- Despite the many Klingon-centric episodes of the series, this is the only episode of Deep Space Nine to feature scenes set on Qo'noS. The planet would not be depicted on screen again until "Broken Bow", the pilot episode of Star Trek: Enterprise, almost seven years later.
- One of the aliens seen outside the bar while Quark is telling the story of how Kozak died, is the same as the Ankari seen in the Delta Quadrant.
Video and DVD releases
- UK VHS release (two-episode tapes, CIC Video): Volume 3.2, 27 February 1995.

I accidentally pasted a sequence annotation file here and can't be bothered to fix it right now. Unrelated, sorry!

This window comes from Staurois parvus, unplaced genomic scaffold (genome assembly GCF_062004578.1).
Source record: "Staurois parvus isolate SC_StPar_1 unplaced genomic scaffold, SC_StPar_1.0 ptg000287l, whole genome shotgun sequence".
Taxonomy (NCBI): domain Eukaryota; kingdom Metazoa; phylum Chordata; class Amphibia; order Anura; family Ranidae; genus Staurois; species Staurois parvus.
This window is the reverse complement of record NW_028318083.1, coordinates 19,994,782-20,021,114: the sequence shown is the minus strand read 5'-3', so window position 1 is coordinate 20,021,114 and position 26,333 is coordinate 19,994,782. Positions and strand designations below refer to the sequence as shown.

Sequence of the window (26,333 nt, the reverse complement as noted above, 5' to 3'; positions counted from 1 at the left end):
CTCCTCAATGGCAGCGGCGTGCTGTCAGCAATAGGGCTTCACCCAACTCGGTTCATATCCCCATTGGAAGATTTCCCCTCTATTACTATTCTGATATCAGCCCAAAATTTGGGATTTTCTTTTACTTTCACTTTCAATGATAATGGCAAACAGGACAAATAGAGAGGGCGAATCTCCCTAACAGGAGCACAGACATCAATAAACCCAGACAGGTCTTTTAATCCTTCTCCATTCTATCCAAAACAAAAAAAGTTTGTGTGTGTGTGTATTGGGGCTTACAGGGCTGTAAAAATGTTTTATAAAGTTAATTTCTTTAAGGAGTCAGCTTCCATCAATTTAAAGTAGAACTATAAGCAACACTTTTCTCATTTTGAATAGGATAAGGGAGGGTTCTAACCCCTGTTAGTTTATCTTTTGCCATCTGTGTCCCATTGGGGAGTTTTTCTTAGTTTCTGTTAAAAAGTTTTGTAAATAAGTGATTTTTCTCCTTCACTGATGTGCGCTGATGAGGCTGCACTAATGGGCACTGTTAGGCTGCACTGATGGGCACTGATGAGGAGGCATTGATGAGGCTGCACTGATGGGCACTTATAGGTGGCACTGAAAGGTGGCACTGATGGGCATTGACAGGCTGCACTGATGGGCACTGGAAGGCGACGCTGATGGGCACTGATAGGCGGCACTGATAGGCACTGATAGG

- As part of the DS9 Season 3 DVD collection.
Links and references
- Rene Auberjonois as Constable Odo
- Siddig El Fadil as Doctor Julian Bashir
- Terry Farrell as Lieutenant Jadzia Dax
- Colm Meaney as Chief Miles O'Brien
- Armin Shimerman as Quark
- Nana Visitor as Major Kira Nerys
- Rosalind Chao as Keiko O'Brien
- Mary Kay Adams as Grilka
- Carlos Carrasco as D'Ghor
- Max Grodénchik as Rom
- Robert O'Reilly as Chancellor Gowron
- Joseph Ruskin as Tumek
- Sam Alejan as a medical officer
- Michael Bailous as a Klingon High Council member
- Scott Barry as a Bajoran officer
- Ivor Bartels as a security officer
- Bill Blair as a Klingon High Council member
- Randy James as Lieutenant Jones
- Dan McGee as a command division lieutenant
- Robin Morselli as a Bajoran officer
- Mark Allen Shepherd as Morn
- Unknown performers as